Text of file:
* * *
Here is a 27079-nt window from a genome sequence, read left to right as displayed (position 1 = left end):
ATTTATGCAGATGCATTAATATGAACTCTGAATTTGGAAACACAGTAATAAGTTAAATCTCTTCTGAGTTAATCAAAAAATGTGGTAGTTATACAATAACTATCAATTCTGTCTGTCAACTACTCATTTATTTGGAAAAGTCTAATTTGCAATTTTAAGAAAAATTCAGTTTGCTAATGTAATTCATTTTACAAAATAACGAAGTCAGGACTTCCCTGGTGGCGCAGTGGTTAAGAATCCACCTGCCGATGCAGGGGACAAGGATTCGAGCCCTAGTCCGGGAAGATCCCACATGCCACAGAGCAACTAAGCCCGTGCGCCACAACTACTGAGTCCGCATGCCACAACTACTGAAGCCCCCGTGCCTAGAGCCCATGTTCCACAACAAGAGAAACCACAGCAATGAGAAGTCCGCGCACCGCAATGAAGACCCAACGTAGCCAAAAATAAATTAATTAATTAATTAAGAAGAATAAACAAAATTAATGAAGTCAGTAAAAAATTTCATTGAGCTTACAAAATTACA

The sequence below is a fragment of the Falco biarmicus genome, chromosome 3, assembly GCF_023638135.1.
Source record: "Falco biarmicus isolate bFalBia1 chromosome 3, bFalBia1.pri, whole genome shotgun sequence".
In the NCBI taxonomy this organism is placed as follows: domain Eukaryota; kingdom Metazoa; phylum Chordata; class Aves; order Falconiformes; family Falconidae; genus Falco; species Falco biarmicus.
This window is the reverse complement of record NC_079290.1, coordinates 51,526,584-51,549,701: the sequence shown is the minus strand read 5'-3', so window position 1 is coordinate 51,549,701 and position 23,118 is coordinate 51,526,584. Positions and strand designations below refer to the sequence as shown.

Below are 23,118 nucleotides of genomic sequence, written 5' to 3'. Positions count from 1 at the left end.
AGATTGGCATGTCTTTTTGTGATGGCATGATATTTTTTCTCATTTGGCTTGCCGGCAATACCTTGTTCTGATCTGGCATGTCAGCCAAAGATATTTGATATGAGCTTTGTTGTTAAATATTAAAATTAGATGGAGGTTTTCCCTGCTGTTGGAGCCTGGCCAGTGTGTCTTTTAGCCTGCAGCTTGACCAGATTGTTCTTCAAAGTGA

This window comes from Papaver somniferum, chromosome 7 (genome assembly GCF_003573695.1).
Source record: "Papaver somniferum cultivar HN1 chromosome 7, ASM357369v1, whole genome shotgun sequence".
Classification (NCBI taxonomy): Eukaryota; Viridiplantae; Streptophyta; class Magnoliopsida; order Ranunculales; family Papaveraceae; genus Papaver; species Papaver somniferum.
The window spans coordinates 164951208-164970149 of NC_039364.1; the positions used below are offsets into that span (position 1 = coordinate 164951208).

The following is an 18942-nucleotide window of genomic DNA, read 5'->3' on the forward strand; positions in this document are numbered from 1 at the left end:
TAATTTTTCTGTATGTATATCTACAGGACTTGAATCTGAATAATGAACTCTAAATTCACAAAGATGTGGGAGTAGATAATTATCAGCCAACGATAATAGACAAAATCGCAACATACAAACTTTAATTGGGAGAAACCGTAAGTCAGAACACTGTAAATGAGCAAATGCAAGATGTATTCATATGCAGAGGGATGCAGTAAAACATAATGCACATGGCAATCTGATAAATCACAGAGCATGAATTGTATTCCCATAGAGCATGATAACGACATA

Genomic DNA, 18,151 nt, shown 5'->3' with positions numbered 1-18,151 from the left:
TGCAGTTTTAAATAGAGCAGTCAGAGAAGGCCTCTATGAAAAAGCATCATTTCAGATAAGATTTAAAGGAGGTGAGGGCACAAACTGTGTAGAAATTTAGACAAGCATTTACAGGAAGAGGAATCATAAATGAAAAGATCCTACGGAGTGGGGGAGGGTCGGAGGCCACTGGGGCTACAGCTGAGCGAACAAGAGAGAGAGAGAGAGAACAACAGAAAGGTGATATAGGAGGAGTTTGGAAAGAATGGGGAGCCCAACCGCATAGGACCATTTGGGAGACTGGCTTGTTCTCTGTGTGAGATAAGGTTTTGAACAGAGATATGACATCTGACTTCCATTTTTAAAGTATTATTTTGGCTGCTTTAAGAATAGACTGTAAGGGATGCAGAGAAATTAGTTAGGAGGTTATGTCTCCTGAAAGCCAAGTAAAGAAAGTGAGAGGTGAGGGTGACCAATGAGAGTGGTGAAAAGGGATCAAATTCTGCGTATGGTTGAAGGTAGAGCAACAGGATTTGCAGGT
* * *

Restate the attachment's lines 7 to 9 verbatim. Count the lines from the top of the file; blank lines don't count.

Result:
Below are 23,118 nucleotides of genomic sequence, written 5' to 3'. Positions count from 1 at the left end.
AGATTGGCATGTCTTTTTGTGATGGCATGATATTTTTTCTCATTTGGCTTGCCGGCAATACCTTGTTCTGATCTGGCATGTCAGCCAAAGATATTTGATATGAGCTTTGTTGTTAAATATTAAAATTAGATGGAGGTTTTCCCTGCTGTTGGAGCCTGGCCAGTGTGTCTTTTAGCCTGCAGCTTGACCAGATTGTTCTTCAAAGTGA

This window comes from Papaver somniferum, chromosome 7 (genome assembly GCF_003573695.1).